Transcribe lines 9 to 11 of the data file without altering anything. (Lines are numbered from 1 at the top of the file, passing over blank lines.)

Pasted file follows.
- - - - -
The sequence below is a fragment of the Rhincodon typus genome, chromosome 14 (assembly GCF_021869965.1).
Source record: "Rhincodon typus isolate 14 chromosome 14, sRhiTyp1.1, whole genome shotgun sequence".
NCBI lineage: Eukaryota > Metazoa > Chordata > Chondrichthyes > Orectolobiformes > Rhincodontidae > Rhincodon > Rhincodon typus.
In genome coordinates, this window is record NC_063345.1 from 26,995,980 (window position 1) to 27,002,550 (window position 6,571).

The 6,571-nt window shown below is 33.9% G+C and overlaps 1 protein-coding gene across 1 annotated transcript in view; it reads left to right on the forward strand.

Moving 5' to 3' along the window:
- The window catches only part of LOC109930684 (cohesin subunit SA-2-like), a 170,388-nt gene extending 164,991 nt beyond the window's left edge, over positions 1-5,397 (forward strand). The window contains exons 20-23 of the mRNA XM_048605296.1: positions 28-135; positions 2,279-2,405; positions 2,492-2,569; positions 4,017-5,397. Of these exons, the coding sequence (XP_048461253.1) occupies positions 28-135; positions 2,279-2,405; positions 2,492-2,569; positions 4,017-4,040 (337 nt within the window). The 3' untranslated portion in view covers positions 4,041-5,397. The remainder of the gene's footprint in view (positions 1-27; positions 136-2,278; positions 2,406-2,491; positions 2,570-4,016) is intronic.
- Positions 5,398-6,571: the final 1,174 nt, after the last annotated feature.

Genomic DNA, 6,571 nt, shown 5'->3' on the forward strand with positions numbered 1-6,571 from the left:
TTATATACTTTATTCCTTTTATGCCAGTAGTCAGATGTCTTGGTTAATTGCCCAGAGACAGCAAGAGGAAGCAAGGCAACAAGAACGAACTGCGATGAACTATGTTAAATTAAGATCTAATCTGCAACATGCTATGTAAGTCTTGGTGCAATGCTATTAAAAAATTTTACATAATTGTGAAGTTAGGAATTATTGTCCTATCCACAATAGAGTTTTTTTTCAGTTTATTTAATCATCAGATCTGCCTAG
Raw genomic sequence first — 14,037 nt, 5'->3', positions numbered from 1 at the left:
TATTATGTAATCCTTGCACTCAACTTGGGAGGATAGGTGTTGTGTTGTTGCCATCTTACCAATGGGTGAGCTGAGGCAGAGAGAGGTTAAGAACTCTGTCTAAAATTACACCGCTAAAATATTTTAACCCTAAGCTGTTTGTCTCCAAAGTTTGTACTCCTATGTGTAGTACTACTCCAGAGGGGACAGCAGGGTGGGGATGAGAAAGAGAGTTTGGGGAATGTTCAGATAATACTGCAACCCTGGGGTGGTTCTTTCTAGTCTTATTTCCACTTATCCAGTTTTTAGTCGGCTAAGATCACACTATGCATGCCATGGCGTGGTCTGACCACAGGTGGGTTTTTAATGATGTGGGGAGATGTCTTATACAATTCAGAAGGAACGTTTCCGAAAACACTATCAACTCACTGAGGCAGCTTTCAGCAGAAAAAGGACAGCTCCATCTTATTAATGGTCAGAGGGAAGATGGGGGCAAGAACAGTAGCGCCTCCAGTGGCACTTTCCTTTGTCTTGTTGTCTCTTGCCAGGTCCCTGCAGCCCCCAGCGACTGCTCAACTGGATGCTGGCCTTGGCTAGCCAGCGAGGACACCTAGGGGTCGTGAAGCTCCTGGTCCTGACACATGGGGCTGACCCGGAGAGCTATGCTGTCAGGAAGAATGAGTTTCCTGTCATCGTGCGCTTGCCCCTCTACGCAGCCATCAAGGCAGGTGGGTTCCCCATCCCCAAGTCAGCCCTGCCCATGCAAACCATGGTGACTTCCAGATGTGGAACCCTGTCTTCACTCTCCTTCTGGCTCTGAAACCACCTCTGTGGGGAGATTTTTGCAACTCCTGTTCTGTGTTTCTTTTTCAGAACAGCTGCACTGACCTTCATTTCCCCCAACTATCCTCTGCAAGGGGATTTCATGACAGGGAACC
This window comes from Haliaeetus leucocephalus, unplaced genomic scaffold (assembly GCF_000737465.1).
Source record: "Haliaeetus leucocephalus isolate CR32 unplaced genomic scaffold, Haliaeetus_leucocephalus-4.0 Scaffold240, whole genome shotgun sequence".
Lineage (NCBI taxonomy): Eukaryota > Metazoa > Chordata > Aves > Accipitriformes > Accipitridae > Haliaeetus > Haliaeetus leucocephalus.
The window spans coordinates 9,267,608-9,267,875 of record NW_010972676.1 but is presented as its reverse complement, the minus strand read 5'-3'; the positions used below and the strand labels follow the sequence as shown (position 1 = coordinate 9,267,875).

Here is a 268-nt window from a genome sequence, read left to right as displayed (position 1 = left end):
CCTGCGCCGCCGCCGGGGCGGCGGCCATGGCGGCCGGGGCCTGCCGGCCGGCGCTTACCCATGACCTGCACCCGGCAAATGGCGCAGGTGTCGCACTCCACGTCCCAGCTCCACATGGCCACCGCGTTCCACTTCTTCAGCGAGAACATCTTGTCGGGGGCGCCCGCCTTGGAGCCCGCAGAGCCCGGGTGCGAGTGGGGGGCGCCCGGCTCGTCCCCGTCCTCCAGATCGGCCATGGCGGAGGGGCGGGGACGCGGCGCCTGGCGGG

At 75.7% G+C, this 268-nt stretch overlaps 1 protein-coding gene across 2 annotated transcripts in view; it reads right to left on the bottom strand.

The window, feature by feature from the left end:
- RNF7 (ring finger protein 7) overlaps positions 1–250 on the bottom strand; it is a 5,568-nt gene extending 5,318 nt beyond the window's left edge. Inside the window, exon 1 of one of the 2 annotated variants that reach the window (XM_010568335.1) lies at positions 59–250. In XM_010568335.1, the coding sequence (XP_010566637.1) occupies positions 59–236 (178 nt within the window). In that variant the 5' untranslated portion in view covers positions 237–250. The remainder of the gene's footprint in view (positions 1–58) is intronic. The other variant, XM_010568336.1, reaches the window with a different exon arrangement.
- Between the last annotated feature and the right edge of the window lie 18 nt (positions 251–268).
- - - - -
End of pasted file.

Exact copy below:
Genomic DNA, 6,571 nt, shown 5'->3' on the forward strand with positions numbered 1-6,571 from the left:
TTATATACTTTATTCCTTTTATGCCAGTAGTCAGATGTCTTGGTTAATTGCCCAGAGACAGCAAGAGGAAGCAAGGCAACAAGAACGAACTGCGATGAACTATGTTAAATTAAGATCTAATCTGCAACATGCTATGTAAGTCTTGGTGCAATGCTATTAAAAAATTTTACATAATTGTGAAGTTAGGAATTATTGTCCTATCCACAATAGAGTTTTTTTTCAGTTTATTTAATCATCAGATCTGCCTAG
Raw genomic sequence first — 14,037 nt, 5'->3', positions numbered from 1 at the left: